Interplay: (Re)Finding and (Re)Framing Cinematic Experience, Film Space, and the Child's World
Through the first gate,
Into our first world, shall we follow […]?
– T.S. Eliot (1)
[I]f play is neither inside nor outside, where is it?
– D.W. Winnicott (2)
There is a state of mind in which things are found. It is an experience of finding something that already exists, but which had not yet been discovered.
– Claire Pajaczkowska (3)
[T]he more recognition there is of the dependence of one’s own involvement with the work of others, both individually and as a field of work, the more there is something to be found and used in its turn.
– Lesley Caldwell (4)
1. T.S. Eliot, ‘Burnt Norton’ (1936).
2. D.W. Winnicott,
‘The Location of Cultural Experience’, in Playing
and Reality (London: Tavistock Publications,
1971). Italics in the original.
3. Claire Pajaczkowska, ‘On Humming:
Reflections on Marion Milner's Contribution to Psychoanalysis’, in Lesley
Caldwell (ed.), Winnicott and the Psychoanalytic Tradition:
Interpretation and Other Psychoanalytic Issues (London: Karnac Books, 2007), p. 33.
4. Lesley Caldwell, ‘Introduction’, in Caldwell (ed.), Art, Creativity, Living (London: Karnac Books, 2000), p. 7.
My video Interplay, which began as a kind of audiovisual doodle, ended up as a free adaptation of an evolving thread in the film theoretical writing of Annette Kuhn, the scholar to whom it pays warm tribute. (5) This thread, which touches on cinematic experience, film space, and the world of the child, extends over more than twenty years in Kuhn’s work (coincidentally, the period of time in which I have been fortunate to know her). It weaves its way through a moving exploration of her childhood experience of Alexander Mackendrick’s Mandy (1952), (6) her various discussions of child characters, play and cinematic space in My Ain Folk (Bill Douglas, 1973), Ratcatcher (Lynne Ramsay, 1999), Distant Voices, Still Lives (Terence Davies, 1988) and Where is the Friend’s Home? (Abbas Kiarostami, 1987), (7) through to chapters by her in her groundbreaking edited collection Little Madnesses: Winnicott, Transitional Phenomena and Cultural Experience (2013). (8) The direct citation from one of these works at the end of the video, which firmly anchors Interplay in the world of Kuhn’s scholarship, runs the worthwhile risk of tautology, offering a retrospective epigraph that reframes, or crystallises in verbal discourse, all that has preceded it.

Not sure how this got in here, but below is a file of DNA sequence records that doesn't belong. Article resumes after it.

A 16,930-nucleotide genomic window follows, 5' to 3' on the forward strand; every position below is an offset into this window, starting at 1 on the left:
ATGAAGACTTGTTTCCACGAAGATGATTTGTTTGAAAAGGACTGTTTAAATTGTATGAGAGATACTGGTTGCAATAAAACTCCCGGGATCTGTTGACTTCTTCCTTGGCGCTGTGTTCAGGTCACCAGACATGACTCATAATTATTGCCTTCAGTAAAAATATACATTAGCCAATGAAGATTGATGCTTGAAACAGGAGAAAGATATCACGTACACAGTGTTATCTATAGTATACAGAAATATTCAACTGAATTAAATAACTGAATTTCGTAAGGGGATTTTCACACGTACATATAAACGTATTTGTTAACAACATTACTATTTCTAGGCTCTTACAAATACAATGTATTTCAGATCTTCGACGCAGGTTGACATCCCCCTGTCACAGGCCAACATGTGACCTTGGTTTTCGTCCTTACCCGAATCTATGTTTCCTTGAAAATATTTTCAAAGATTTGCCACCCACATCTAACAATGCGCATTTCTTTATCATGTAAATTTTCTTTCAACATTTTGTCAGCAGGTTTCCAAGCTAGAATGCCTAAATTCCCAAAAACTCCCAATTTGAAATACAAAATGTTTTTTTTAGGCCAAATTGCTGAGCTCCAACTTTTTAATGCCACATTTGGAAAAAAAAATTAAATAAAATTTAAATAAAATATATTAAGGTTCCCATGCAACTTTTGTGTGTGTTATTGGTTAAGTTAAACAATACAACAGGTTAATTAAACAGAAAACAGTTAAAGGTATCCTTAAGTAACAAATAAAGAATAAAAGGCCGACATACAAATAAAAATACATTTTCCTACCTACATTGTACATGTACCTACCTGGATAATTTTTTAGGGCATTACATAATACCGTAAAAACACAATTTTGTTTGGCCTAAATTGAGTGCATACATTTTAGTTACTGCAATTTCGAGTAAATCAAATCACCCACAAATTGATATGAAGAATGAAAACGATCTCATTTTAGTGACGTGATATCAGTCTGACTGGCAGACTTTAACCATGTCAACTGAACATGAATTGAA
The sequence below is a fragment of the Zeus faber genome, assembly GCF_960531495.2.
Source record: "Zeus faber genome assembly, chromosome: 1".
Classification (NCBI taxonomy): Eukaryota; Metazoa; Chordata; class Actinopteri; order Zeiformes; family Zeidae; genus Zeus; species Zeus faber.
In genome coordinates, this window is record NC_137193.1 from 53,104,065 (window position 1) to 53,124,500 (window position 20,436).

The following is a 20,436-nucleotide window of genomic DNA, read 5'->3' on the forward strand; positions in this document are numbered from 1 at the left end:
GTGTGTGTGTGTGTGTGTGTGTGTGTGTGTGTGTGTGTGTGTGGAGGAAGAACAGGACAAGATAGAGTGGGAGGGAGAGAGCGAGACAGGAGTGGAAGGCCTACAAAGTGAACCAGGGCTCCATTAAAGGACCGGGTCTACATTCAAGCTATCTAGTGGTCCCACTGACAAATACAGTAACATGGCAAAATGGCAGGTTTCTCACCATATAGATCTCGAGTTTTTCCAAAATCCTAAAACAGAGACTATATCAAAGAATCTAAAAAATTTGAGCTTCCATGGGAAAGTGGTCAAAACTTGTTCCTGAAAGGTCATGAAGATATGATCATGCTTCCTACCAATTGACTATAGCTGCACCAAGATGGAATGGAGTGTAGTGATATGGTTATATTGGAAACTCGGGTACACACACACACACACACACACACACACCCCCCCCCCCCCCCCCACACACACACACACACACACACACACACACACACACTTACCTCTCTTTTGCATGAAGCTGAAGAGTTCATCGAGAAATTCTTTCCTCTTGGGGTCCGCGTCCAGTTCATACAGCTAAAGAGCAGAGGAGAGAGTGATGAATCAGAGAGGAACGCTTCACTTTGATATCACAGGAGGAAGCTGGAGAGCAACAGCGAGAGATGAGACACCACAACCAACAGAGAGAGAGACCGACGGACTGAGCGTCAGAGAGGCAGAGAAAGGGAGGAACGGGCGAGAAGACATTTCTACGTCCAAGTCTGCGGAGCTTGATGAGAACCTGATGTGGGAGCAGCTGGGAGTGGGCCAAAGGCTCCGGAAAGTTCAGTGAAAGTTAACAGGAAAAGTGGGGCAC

As the title of this recent book indicates, over the years Kuhn’s work has increasingly taken up and reworked, for film and media studies, insights about child development and the world of play from the writings of D.W. Winnicott, the English pediatrician and psychoanalyst who was especially influential in the field of object relations theory. (9) In this branch of psychoanalytic theory, following Winnicott, ‘objects’ can be physical and/or virtual, internal-external entities to which we relate: usually, ‘persons, parts of persons, or symbols of one of these’. (10) Perhaps the best-known example of this kind of relation is the one we have with ‘transitional objects’, as they are called by Winnicott, comforting physical objects (customarily, soft toys or blankets) that enable us as very young children to transition into an increasing separation from our mothers, or primary carers. (11) As Robert M. Young has argued of Winnicott’s notion, (transitional) objects develop into ‘a transitional [or “potential”] space “that is intermediate between the dream and the reality, that which is called cultural life”’. (12) An object relations framework, then, as Lavinia Gomez writes,
places the human being in a dual world of external and internal relationship. Each of these worlds affects the other. Our inner world is a changing dynamic process, with some more fixed and some more fluid patterns, both conscious and unconscious. These dynamics influence how we experience external reality and are also themselves influenced by our experience of external reality […]. (13)